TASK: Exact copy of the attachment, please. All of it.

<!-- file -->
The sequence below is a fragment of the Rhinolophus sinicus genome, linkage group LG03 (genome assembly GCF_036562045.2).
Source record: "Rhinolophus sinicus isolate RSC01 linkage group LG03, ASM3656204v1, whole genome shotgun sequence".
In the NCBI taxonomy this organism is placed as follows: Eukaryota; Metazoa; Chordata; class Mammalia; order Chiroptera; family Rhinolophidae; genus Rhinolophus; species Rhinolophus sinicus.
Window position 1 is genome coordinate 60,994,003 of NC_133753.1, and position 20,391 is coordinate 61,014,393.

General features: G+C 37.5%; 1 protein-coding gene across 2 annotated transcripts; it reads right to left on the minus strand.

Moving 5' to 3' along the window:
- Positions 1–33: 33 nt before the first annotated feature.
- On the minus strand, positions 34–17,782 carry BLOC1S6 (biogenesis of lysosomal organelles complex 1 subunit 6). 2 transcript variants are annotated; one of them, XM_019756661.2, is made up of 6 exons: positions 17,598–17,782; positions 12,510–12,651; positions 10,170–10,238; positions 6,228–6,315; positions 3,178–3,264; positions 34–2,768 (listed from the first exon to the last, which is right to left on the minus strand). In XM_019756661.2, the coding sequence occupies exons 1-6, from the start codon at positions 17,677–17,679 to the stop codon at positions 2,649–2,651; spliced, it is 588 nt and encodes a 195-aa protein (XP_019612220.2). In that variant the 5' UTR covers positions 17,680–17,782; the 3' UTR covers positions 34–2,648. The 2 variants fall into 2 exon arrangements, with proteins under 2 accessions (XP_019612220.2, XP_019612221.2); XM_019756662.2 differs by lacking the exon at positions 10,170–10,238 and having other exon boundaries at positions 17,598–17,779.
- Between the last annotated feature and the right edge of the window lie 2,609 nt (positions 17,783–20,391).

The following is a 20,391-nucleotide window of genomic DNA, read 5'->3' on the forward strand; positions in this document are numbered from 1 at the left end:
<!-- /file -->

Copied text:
The sequence below is a fragment of the Rhinolophus sinicus genome, linkage group LG03 (genome assembly GCF_036562045.2).
Source record: "Rhinolophus sinicus isolate RSC01 linkage group LG03, ASM3656204v1, whole genome shotgun sequence".
In the NCBI taxonomy this organism is placed as follows: Eukaryota; Metazoa; Chordata; class Mammalia; order Chiroptera; family Rhinolophidae; genus Rhinolophus; species Rhinolophus sinicus.
Window position 1 is genome coordinate 60,994,003 of NC_133753.1, and position 20,391 is coordinate 61,014,393.

General features: G+C 37.5%; 1 protein-coding gene across 2 annotated transcripts; it reads right to left on the minus strand.

Moving 5' to 3' along the window:
- Positions 1–33: 33 nt before the first annotated feature.
- On the minus strand, positions 34–17,782 carry BLOC1S6 (biogenesis of lysosomal organelles complex 1 subunit 6). 2 transcript variants are annotated; one of them, XM_019756661.2, is made up of 6 exons: positions 17,598–17,782; positions 12,510–12,651; positions 10,170–10,238; positions 6,228–6,315; positions 3,178–3,264; positions 34–2,768 (listed from the first exon to the last, which is right to left on the minus strand). In XM_019756661.2, the coding sequence occupies exons 1-6, from the start codon at positions 17,677–17,679 to the stop codon at positions 2,649–2,651; spliced, it is 588 nt and encodes a 195-aa protein (XP_019612220.2). In that variant the 5' UTR covers positions 17,680–17,782; the 3' UTR covers positions 34–2,648. The 2 variants fall into 2 exon arrangements, with proteins under 2 accessions (XP_019612220.2, XP_019612221.2); XM_019756662.2 differs by lacking the exon at positions 10,170–10,238 and having other exon boundaries at positions 17,598–17,779.
- Between the last annotated feature and the right edge of the window lie 2,609 nt (positions 17,783–20,391).

The following is a 20,391-nucleotide window of genomic DNA, read 5'->3' on the forward strand; positions in this document are numbered from 1 at the left end: